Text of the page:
Ups and downs

JJMoon Diary
Barry and Margaret Wilmshurst
Sat 18 Aug 2012 15:27
We have been in Nongsa Point marina since August 7 and we are due to leave tomorrow.  It’s great here and we have put off the day of departure three times claiming that we are looking for improved weather prospects but it is just as likely that we cannot drag ourselves away from this very pleasant spot.  It is quiet, efficiently run and comfortable.  We are often the only people in the delightful pool, the only people in the bar and there is usually convivial company in the restaurant where the food is pretty good.  There is a small shop on site.
Coming across on the 7th was “interesting.”  Not dangerous but there was an awful lot of traffic.  By law, boats of less than 20 m length have no rights of way at all in a mandatory Separation Scheme and must cross the shipping lanes at right angles to the direction of traffic.  Commercial shipping is not widely spaced and travels at varying speeds, and much faster than us.  We had to keep constantly on the alert and tied up in Nongsa after only 23 miles badly in need of a good cup of tea.
We have been busy with the things we were unable to complete in Singapore.  Having waited an extra day for a parcel from the UK it arrived two hours after we left.  No problem, Keppel arranged for an Indonesian “boat boy” to bring it across on his way home for the holidays.  Water-maker parts from Australia had to be fitted and that took a couple of days.  We took a trip back across the Strait in the ferry because Mags wanted to check on a possible eye problem.  As it turned out there was no problem but the experience of the Singapore hospital was interesting.  I caused a minor sensation when arriving back at the boat with a gay and jaunty step, carrying a bag of clean laundry, I tripped over a small obstruction and fell flat on my face.  Nothing broken but my nose hit the deck with quite a thump and there was good deal of blood on the nice clean concrete pontoon.  I looked a bit of a mess for a day or two and enjoyed milking the sympathy.  There would have been very little of that had I dropped the laundry into the dock.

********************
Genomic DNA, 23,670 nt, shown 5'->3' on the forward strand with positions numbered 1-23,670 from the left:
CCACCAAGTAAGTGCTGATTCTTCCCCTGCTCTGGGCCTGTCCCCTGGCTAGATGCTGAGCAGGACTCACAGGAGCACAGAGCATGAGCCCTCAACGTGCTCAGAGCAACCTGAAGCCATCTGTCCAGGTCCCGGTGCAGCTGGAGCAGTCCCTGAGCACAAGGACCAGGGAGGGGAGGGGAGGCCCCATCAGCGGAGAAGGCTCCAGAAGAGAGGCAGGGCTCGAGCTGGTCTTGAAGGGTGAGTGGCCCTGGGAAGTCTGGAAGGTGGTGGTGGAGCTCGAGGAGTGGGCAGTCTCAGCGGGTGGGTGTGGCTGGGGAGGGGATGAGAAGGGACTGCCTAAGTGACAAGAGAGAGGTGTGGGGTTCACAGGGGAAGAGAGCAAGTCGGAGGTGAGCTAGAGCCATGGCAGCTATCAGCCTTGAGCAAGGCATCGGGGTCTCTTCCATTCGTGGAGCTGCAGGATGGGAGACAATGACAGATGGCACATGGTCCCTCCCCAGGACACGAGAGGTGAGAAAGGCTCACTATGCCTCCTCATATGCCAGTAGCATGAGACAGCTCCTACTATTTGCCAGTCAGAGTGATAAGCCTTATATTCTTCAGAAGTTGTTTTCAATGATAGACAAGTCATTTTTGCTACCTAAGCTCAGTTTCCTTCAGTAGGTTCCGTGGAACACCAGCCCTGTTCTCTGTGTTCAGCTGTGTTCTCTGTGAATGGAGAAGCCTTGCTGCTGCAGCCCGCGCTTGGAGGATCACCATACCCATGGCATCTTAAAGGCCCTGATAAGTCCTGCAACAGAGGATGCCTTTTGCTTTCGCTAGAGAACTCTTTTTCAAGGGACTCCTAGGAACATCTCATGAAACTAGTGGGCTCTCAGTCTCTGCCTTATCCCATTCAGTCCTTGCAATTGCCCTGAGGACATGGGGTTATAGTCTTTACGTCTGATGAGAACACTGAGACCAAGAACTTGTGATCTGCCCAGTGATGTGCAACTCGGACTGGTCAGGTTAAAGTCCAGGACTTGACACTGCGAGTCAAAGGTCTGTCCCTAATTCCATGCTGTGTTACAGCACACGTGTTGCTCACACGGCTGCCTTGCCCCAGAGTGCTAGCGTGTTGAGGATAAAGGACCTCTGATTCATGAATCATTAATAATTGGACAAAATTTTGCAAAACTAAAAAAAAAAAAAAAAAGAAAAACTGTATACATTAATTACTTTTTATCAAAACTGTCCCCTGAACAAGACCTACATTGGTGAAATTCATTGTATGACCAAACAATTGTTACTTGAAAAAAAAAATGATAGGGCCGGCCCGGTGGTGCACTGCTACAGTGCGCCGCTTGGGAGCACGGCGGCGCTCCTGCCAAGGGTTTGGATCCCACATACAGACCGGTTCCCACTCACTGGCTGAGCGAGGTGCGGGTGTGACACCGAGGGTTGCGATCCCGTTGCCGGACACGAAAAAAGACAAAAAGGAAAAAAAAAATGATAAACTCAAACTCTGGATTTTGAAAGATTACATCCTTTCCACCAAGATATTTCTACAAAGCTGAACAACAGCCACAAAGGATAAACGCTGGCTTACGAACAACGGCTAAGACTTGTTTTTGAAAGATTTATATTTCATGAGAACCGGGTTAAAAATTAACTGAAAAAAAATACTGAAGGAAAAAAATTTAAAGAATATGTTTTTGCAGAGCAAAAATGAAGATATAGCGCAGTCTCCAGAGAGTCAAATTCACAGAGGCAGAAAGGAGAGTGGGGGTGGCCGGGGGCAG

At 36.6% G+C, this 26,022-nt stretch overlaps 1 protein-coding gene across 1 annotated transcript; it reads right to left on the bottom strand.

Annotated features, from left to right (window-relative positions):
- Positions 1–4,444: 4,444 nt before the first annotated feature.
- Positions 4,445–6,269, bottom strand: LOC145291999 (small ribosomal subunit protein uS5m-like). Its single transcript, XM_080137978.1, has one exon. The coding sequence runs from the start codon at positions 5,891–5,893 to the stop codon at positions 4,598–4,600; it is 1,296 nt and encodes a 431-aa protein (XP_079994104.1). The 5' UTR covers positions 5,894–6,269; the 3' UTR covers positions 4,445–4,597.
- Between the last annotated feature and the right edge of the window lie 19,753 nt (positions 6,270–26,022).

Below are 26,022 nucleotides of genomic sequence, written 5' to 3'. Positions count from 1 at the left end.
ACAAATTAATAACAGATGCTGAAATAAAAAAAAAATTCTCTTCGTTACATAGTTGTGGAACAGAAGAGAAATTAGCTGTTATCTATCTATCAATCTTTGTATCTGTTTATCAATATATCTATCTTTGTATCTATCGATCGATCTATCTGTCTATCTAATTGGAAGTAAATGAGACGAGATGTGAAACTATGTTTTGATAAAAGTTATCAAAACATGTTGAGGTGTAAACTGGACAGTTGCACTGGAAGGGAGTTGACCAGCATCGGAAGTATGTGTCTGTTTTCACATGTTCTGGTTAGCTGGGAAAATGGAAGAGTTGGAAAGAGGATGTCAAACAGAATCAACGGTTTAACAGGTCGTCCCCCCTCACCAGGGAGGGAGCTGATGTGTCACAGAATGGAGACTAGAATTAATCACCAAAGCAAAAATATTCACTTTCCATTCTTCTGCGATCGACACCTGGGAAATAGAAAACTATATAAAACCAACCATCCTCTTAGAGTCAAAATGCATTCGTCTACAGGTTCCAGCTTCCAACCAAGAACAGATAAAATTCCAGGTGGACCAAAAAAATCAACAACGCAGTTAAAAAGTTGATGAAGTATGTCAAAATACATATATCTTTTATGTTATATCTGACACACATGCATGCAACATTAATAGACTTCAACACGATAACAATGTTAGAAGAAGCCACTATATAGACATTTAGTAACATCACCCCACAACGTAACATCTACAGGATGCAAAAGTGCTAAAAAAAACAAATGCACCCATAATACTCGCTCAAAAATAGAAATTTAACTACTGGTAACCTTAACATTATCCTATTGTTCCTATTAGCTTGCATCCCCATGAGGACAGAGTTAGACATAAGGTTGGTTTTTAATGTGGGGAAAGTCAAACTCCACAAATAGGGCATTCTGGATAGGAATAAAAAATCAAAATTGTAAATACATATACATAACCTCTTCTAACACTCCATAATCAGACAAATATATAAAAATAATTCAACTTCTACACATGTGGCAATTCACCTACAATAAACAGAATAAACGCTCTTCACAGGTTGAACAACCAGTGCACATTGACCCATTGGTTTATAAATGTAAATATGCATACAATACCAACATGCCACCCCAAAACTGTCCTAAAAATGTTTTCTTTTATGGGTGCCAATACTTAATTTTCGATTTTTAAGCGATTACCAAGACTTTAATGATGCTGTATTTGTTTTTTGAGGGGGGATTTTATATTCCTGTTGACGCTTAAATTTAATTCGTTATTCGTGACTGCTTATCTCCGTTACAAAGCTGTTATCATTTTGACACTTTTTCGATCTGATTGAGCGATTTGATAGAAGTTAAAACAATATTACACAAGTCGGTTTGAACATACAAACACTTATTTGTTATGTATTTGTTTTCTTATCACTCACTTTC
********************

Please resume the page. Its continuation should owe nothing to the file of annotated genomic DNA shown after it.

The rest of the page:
There have been some metaphorical ups and downs too.  Several of the boats taking the same route have passed through and among most crews there is an air of controlled excitement.  But not in every case.  We have heard of one couple we knew in Rebak who have turned back at around this latitude because of constant unfavourable headwinds.  Their boat is smaller than most.  One of our sailing buddies left here last week, motored south as far as Belitung where they were due to check out of Indonesia, and changed their minds.  They are coming back and won’t be crossing the Indian Ocean this year.  We don’t know what to think.
In truth our biggest problem is how to find room for, and securely stow all the food, drinks and other gear that we think is necessary and still leave room for Jim.  Perhaps we shall have to eat half the food before we get to Cocos.
Tomorrow morning we leave for a couple day trips and then a couple of “over-nighters”.  We shall probably be two or three days on Belitung before moving on.